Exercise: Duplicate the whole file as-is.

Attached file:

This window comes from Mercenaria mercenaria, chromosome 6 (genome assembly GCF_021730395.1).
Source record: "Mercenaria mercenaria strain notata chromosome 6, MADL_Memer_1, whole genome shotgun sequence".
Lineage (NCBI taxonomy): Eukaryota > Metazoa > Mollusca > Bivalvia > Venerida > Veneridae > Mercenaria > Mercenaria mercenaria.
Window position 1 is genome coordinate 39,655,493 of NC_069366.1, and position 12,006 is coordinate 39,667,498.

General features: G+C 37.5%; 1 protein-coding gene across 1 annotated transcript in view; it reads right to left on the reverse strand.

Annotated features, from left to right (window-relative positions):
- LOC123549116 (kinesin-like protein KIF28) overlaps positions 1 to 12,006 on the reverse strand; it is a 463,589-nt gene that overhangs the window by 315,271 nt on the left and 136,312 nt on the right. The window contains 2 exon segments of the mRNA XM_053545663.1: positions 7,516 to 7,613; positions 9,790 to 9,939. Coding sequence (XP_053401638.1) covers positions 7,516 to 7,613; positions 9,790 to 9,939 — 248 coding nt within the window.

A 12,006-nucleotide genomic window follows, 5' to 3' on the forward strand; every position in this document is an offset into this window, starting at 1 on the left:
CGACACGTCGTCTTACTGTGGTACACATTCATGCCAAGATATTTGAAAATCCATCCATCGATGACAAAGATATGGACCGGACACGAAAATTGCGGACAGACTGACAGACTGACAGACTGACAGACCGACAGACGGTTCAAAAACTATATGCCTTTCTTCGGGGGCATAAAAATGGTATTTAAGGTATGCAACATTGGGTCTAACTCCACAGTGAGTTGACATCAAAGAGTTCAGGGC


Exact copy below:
This window comes from Mercenaria mercenaria, chromosome 6 (genome assembly GCF_021730395.1).
Source record: "Mercenaria mercenaria strain notata chromosome 6, MADL_Memer_1, whole genome shotgun sequence".
Lineage (NCBI taxonomy): Eukaryota > Metazoa > Mollusca > Bivalvia > Venerida > Veneridae > Mercenaria > Mercenaria mercenaria.
Window position 1 is genome coordinate 39,655,493 of NC_069366.1, and position 12,006 is coordinate 39,667,498.

General features: G+C 37.5%; 1 protein-coding gene across 1 annotated transcript in view; it reads right to left on the reverse strand.

Annotated features, from left to right (window-relative positions):
- LOC123549116 (kinesin-like protein KIF28) overlaps positions 1 to 12,006 on the reverse strand; it is a 463,589-nt gene that overhangs the window by 315,271 nt on the left and 136,312 nt on the right. The window contains 2 exon segments of the mRNA XM_053545663.1: positions 7,516 to 7,613; positions 9,790 to 9,939. Coding sequence (XP_053401638.1) covers positions 7,516 to 7,613; positions 9,790 to 9,939 — 248 coding nt within the window.

A 12,006-nucleotide genomic window follows, 5' to 3' on the forward strand; every position in this document is an offset into this window, starting at 1 on the left:
CGACACGTCGTCTTACTGTGGTACACATTCATGCCAAGATATTTGAAAATCCATCCATCGATGACAAAGATATGGACCGGACACGAAAATTGCGGACAGACTGACAGACTGACAGACTGACAGACCGACAGACGGTTCAAAAACTATATGCCTTTCTTCGGGGGCATAAAAATGGTATTTAAGGTATGCAACATTGGGTCTAACTCCACAGTGAGTTGACATCAAAGAGTTCAGGGC